Clear talks about something called “habit stacking.” Habit stacking is when you associate a habit you’re trying to develop, with another habit you’ve already mastered. An example he uses in his book is, as soon as you turn the shower on you do five burpees before you get in.
It seemed simple enough so I’ve been testing it out. I hate doing the dishes, and I hate when they pile up, but I know they must be done. However, I am very good at making sure I put dirty dishes in the sink when I am done, so I don’t leave them all over the house. I’ve been trying to habit stack putting the dishes in the sink, with washing the dish off and putting it straight into the dishwasher. I’ll just say, I haven’t had a full sink of dishes in a week!
Habit stacking is especially good when you’re trying to form good habits, because you do good habits every day! As you continually try to habit stack, that habit will slowly start to become a regular habit that you don’t even have to think about. Some people do this with walking to work instead of driving. When they lock the door to their house, they just start walking, instead of driving or taking a taxi. When you return home from grocery shopping, you can put healthy foods in the front of the refrigerator and pantry, where they are more accessible than say, unhealthy treats and snacks behind them. That way when you’re wandering through the kitchen when you’re hungry, you’ll have an easy healthy snack ready to eat, because it’s in your line of sight.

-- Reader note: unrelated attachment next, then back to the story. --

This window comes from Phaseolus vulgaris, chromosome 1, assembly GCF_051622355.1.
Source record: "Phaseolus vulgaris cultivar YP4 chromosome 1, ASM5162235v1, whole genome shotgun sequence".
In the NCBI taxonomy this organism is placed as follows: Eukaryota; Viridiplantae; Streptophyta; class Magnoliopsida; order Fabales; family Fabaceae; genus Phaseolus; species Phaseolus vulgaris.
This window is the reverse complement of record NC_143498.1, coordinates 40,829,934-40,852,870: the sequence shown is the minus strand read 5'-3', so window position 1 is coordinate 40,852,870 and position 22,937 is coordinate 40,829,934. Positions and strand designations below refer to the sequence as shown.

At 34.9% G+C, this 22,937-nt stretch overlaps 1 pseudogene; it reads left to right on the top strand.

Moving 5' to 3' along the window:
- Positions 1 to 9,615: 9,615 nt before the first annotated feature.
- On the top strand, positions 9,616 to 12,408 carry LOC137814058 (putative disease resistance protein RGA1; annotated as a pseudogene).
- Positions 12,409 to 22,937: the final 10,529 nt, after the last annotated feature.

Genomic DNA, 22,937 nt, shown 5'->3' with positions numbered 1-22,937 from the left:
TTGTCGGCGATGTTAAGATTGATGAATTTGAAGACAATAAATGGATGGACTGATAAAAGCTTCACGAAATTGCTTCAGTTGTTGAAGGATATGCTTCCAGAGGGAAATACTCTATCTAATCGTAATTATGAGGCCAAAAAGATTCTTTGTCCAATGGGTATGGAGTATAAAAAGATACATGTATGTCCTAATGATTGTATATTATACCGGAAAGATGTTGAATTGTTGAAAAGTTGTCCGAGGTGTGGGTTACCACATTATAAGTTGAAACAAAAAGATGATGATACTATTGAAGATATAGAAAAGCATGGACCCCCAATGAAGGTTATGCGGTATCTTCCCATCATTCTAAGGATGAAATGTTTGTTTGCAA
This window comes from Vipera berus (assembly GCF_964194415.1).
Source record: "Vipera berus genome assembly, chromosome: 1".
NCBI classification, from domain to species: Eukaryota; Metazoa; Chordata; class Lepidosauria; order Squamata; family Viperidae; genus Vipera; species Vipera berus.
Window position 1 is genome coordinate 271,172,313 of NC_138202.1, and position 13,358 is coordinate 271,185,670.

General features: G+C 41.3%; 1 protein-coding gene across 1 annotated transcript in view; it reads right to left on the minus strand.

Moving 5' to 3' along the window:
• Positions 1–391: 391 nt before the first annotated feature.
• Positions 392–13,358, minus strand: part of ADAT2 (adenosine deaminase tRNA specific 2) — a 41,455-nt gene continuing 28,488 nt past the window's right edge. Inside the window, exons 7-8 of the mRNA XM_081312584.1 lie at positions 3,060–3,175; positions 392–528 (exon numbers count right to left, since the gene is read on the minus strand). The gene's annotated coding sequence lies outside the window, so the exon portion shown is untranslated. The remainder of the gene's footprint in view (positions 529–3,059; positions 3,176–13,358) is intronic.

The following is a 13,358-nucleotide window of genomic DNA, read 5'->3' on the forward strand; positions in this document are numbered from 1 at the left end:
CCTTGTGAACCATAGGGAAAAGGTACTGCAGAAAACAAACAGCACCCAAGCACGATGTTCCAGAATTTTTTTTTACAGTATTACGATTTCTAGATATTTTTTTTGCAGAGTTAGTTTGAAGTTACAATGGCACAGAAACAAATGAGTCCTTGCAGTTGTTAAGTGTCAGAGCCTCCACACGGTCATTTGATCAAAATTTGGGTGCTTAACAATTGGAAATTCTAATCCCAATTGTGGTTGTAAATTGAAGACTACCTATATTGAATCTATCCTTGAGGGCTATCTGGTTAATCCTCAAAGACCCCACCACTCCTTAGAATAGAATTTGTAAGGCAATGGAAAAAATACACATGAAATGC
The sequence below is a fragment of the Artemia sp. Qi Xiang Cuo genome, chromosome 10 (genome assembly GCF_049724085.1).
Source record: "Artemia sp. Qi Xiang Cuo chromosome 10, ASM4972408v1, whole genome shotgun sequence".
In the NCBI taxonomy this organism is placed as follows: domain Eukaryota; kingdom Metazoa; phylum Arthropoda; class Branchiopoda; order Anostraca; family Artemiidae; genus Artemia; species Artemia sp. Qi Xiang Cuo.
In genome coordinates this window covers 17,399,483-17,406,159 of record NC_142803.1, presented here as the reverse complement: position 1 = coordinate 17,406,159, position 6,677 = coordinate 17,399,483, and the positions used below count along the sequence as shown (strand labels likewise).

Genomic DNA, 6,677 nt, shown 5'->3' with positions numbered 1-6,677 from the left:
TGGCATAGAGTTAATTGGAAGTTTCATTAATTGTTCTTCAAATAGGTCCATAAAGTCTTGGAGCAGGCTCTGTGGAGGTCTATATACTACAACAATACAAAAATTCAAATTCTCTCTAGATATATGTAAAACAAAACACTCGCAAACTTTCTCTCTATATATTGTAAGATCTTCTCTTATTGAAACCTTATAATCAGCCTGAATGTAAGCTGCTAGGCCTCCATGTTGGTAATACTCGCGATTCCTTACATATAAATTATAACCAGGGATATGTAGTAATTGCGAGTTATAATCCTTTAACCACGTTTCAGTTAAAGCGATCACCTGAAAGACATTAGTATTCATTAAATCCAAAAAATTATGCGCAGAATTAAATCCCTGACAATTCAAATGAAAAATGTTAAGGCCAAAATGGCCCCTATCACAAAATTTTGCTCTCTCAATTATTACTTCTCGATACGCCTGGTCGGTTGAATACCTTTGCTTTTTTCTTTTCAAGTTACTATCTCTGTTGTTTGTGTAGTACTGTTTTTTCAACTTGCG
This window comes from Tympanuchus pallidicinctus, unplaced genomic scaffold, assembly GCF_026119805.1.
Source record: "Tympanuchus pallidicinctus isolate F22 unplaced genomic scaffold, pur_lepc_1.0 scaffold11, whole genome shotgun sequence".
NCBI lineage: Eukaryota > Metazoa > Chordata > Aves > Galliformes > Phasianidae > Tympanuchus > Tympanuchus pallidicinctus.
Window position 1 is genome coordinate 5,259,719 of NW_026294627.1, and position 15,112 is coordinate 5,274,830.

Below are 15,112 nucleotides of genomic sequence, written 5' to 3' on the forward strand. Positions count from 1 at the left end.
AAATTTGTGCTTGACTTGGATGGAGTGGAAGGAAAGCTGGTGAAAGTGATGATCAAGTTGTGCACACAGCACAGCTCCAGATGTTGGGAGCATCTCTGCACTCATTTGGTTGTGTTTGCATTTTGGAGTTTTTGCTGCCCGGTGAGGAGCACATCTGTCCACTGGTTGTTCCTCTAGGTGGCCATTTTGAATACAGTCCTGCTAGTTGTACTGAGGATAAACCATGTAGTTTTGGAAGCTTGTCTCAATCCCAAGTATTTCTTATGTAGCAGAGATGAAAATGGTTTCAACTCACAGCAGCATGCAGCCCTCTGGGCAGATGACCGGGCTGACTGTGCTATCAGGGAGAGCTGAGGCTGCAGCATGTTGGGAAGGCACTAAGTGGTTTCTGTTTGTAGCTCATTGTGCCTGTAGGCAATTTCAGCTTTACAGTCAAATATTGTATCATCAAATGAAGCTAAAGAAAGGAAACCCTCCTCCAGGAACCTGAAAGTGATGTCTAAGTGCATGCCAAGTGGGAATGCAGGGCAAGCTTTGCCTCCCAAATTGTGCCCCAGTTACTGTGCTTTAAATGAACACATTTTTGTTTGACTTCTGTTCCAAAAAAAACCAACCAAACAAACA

Try this out, pick a habit you’re trying to develop and associate it, or stack it, with another habit.
At the end of the day, humans are creatures of habit. We do things subconsciously over and over again, some good, some bad, and some neutral. Think to yourself, what will help me be a better person today? What habit could I start that will really benefit me? Then knock down the walls of procrastination and start developing a new habit today. When you start small, and work your way to where you want to be there is less pressure to be perfect at it right off the bat. Give yourself the time and the grace you deserve when developing new habits, and breaking old ones.